Kristi Yamaguchi, Tonya Harding and Nancy Kerrigan will try to duplicate the 1-2-3 medal sweep they recorded at the 1991 World Championships in Munich, Germany. The only skater capable of breaking through against the Americans is 1989 world champion Midori Ito of Japan.
Yamaguchi was nearly flawless in winning her first national title last month in Orlando, Fla. But Harding sustained a tendon injury in her right foot and was unable to land her signature jump, the triple Axel. Kerrigan also removed three triple jumps from her long program at the nationals.
Todd Eldredge, the 1991 U.S. men's champion and bronze medalist at the World Championships, missed the nationals with a back injury but was given an Olympic berth based on past performances. In his place at the nationals, Christopher Bowman won a second title, but gave a lifeless, conservative performance. Paul Wylie returns to the Olympics for a second and final time.
In pairs, the United States has two teams capable of contending for the bronze medal. National champions Calla Urbanski and Rocky Marval, who train in Newark, Del., have an exhilarating long program, but if they are unable to land side-by-side double Axels in the original program, they'll be skating for fifth. Reigning world bronze medalists Natasha Kuchiki and Todd Sand will try to rebound from a disastrous third-place showing at the nationals.
The top U.S. ice dance team, April Sargent Thomas and Russ Witherby, is aiming for a top-10 finish.
This is not a team of fresh-faced kids out to create a miracle. Team USA is filled with old pros, career minor-leaguers and a smattering of college stars led by defenseman Scott Lachance.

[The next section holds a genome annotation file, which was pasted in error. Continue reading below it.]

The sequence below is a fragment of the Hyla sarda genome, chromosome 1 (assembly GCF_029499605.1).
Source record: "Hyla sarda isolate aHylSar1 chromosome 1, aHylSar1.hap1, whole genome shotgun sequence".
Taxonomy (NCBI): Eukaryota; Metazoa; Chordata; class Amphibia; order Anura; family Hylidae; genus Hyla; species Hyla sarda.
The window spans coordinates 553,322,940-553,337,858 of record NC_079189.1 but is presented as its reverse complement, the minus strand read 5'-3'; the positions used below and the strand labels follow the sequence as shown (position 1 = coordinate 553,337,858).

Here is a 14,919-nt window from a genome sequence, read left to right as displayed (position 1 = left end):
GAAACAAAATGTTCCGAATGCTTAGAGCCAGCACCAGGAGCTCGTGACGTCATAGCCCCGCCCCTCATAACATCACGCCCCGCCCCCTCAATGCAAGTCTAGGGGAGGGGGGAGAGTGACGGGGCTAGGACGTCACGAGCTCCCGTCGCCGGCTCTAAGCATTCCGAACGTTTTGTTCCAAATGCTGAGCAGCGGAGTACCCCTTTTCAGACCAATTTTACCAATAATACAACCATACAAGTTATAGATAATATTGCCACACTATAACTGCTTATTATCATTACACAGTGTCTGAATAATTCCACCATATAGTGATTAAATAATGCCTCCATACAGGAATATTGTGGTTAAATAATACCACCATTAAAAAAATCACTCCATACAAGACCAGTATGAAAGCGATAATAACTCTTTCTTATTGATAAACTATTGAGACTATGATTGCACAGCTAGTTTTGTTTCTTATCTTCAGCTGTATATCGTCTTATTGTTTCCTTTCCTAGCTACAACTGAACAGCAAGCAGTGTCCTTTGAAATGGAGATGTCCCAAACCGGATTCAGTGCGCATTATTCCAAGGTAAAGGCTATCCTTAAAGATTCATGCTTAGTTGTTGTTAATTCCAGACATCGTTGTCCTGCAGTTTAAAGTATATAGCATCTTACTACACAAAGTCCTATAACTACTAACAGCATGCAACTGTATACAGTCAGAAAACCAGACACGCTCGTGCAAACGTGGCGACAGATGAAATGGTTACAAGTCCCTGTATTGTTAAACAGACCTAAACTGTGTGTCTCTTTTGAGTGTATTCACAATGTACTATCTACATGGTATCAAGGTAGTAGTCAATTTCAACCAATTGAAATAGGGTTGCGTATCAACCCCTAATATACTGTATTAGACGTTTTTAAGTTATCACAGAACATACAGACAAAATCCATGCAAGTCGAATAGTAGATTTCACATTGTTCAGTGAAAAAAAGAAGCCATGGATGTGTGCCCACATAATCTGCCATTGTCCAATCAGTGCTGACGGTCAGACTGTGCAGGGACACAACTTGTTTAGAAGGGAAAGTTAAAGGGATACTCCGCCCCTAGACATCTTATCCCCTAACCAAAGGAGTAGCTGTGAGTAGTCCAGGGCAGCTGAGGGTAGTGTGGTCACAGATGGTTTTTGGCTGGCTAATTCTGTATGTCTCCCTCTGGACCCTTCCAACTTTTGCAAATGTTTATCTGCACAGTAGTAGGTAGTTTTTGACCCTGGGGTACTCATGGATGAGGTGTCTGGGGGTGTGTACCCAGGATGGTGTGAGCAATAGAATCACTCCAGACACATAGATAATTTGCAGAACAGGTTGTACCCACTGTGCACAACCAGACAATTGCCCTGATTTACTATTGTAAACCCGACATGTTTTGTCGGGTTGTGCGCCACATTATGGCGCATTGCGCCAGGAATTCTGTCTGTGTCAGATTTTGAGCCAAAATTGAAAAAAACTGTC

Coach Dave Peterson is back after guiding the Americans to a seventh-place finish in Calgary in 1988. The United States compiled a 17-31-8 pre-Olympic record, and Peterson was still juggling his lineup last week in Europe. NHL veteran Moe Mantha was brought in to solidify a weak defense.
Still, the schedule and format should be friendly to the United States. Placed in a pool with Sweden, Finland, Italy, Germany and Poland, the Americans need only finish in the top four to qualify for the quarterfinals.
"Give us a chance," Peterson said. "We play hard. We might surprise people."
The United States has never won an Olympic medal in this sledding sport. Now, the country has two medal contenders, Duncan Kennedy, second in the men's World Cup, and Cammy Myler. Veteran Bonny Warner returns to her third Olympics.
This is a new medal sport, with skiers tackling a course of snow bumps while trying to impress judges with their artistic flair. It may sound strange, but the results could yield a bounty of American medals. The best racer in the world is Donna Weinbrecht of New Milford, N.J. Dennis Carmichael leads the American men.
F: "We could be the story of the Games," Weinbrecht said.
The United States is strictly going for top-15 performances in these events, which comprise ski jumping, cross-country skiing and Nordic combined. The top Americans are the Holland brothers. Joe Holland is a four-time U.S. champion in the Nordic combined. Jim Holland is a ski jumper with one runner-up finish on the World Cup circuit.
Bill Koch returns in cross country 16 years after winning a silver medal at the Innsbruck Games. But the country's top competitor is Nancy Fiddler, a 35-year-old skier who is strong in the classical style.
Forty-two of the 122 winter medals won by the United States have come in this sport. The team's 1988 Calgary experience -- Dan Jansen's falls, three medals won -- was an aberration.
Short-track events have been added, but the United States isn't expected to take any medals. Instead, look to the familiar faces for medal performances.
Bonnie Blair, the reigning 500-meter champion, will try to add a gold medal in the 1,000. Eric Flaim, the silver medalist in the men's 1,000 in 1988, is a top contender in the 1,500. Jansen figures to win two medals -- in the 500 and 1,000.
Others to watch include Nick Thometz, still trying to overcome a blood disorder, and Mary Docter, a four-time Olympian who has overcome drug problems.